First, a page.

Jobs figures are a telltale sign, offering insight into the overall UK economy. As valuable as the information is, however, analysts tend to read into employment reports, claiming job trends prove every possible economic scenario. Recent data shows a falling jobless rate, but some observers see dark undercurrents in the data, interpreting signs Brexit may be starting to exert force on UK employment conditions.
What Do the Numbers Mean?
Employment is the cornerstone of personal financial health. Regardless of the trends larger economic indicators may illustrate within the UK economy, access to consistent employment is what matters to British families. UK workers have access to online loans, without credit checks, but a low jobless rate is good news for mums and dads with mouths to feed and bills to pay. Despite the dip in the jobless rate, some observers still point to signs the jobs boom may soon be under strain.
The jobless rate fell to the lowest level seen since the 70’s, during the early part of 2019. Hiring in the days before the original Brexit departure date helps explain the continuing, positive jobs momentum. According to the Office for National Statistics, the jobless rate fell to 3.8 per cent in the first quarter, which represents the lowest reported jobless rate since 1975.
Unemployment also performed well according to recent data, dropping by 65,000. The drop is the most in more than two years. Despite these positive indicators, however, wage growth was down, and employment growth slowed to 99,000. The figure underperformed a median expectation of 135,000, predicted in a poll of economists conducted by Reuters.
It is thought March’s peak Brexit anxiety may have been worrisome enough for many employers to slow hiring and limit pay increases. A complex environment prevails, however, so it’s hard to isolate cause and effect relationships. With a Brexit wildcard in play, the recent figures may well be a short-term anomaly, which could bounce back if the jobless run continues ahead of the new Brexit date.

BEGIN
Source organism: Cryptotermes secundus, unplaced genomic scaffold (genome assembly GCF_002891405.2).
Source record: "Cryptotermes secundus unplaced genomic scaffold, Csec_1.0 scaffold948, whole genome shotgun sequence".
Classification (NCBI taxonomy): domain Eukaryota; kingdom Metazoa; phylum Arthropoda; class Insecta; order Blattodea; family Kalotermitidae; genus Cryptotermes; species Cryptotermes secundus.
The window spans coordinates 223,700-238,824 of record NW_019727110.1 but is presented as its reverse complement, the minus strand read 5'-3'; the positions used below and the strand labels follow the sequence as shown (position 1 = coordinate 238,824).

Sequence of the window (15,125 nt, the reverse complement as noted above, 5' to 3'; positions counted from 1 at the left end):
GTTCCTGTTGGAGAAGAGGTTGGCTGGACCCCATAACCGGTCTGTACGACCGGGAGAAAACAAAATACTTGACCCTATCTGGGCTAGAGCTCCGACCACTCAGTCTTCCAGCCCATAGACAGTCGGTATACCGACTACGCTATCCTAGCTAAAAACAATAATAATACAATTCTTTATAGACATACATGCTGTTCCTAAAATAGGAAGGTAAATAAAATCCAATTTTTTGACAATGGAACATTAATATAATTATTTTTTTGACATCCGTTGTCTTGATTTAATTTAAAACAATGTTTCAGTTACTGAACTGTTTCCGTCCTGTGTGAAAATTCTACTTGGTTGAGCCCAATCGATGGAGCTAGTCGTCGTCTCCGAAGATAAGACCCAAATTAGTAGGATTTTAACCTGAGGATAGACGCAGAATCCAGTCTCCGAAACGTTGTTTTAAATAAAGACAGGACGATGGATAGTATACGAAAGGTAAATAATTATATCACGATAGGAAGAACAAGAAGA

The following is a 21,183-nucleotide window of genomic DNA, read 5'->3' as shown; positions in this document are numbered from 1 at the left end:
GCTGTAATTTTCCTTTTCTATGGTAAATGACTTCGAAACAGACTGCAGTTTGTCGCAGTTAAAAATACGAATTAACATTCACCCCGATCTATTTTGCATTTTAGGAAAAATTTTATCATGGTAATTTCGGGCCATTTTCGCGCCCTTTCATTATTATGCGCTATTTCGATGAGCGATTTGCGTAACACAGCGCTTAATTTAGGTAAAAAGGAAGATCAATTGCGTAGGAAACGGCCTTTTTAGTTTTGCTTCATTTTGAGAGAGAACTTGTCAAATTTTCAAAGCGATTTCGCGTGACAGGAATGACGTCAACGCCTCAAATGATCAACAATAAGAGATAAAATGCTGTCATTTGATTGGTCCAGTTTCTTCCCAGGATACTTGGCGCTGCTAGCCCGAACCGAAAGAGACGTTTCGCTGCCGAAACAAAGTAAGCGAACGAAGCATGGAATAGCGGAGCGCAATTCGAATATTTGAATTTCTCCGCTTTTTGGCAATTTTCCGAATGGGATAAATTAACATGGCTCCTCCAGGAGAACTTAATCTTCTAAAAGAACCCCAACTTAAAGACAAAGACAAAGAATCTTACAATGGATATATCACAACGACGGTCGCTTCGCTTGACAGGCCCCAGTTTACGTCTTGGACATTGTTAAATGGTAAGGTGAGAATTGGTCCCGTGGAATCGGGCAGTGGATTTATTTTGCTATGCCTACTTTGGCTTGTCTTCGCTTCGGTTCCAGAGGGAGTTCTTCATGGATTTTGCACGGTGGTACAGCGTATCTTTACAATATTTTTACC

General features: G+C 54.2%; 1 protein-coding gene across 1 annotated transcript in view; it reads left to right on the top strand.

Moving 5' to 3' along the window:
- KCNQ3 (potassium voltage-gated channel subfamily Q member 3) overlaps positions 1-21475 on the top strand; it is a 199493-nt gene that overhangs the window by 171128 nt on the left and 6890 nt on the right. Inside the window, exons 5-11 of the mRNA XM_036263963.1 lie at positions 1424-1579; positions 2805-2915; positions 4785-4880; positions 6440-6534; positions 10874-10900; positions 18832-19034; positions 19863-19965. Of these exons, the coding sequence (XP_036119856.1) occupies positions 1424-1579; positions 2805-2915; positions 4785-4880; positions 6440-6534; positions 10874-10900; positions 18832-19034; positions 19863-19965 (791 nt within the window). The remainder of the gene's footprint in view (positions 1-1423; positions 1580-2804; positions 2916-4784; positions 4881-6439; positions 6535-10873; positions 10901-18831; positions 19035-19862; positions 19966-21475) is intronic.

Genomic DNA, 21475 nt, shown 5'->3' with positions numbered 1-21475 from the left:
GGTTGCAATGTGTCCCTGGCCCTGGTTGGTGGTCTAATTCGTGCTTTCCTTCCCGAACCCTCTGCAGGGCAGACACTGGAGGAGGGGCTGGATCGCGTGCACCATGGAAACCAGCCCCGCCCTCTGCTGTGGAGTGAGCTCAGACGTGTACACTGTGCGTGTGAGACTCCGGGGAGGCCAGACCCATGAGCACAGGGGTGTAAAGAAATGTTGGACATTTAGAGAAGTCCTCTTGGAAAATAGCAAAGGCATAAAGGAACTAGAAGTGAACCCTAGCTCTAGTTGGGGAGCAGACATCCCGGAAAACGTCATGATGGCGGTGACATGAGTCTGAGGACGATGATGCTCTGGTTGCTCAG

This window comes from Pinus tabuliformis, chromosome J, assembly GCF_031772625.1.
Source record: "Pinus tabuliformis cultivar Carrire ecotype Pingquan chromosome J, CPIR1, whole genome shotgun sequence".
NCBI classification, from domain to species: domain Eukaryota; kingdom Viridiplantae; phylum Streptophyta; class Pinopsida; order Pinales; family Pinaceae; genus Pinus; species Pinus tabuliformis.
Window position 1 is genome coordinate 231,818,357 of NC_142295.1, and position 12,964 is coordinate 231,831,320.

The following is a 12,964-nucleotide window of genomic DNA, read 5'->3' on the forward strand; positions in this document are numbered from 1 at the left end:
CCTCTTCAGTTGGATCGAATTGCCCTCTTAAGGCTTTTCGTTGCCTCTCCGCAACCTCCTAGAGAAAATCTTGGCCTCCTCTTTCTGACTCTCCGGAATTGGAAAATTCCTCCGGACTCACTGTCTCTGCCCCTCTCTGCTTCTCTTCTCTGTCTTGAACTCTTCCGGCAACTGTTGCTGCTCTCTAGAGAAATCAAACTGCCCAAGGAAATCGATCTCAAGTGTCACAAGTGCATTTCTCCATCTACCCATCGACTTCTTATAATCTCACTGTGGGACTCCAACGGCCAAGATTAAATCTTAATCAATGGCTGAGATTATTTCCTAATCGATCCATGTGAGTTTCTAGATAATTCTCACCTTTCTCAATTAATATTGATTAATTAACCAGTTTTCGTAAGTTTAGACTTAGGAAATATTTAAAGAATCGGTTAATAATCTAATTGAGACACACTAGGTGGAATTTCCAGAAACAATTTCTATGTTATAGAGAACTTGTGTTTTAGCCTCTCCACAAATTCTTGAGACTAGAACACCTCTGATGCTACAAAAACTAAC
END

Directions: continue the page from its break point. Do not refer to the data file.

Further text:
Is the Labour Investment Misleading?
Hiring indicates investment from employers, which is almost always seen as a good thing. If you spin it another way, as some analysts have done, investing in labour may be a sign from businesses that they’re reluctant making longer-term investments. The holding pattern seen surrounding other capital investment may be directly tied to the Brexit uncertainty.
Workers are easily laid-off, should a post-Brexit slide undercut the investment, whereas other capital spending is not as easy to retrieve, if things turn south following Britain’s departure from the European Union.
Uncertainty has been the only consistent feature of Brexit, which was first set for March 29th, but has since been extended two times, until the 31st October. May is now set to step down amidst the tenuous negotiations, which is sure to cast further uncertainty on the ultimate outcome of the referendum decision handed down long ago.
Rising inequality remains a symptom of the UK economy, with one renowned economist recently comparing the UK’s trajectory to that seen in the United States, where inequality is pronounced. Total earnings have risen for UK workers, yet many UK families have experienced no increase to their living standard. The disparity has many economists believing the Bank of England may be eager to raise interest rates, after some of the Brexit instability quiets down.
Weak productivity growth, also plaguing the UK economy, does not stack up well when hiring is on the up. What does the future hold for the added workers, when productivity fails to grow alongside the total labour force? The answer may not bode well for robust post-Brexit employment conditions.
Among the many reflections of Brexit worries, the jobless rate is up, yet economists see cracks in the overall health of Britain’s labour market. Only time will tell whether the current hiring surge is sustainable, and how Brexit plays out on the UK economy. In the meantime, the jobless rate is down and UK employers are investing in labour.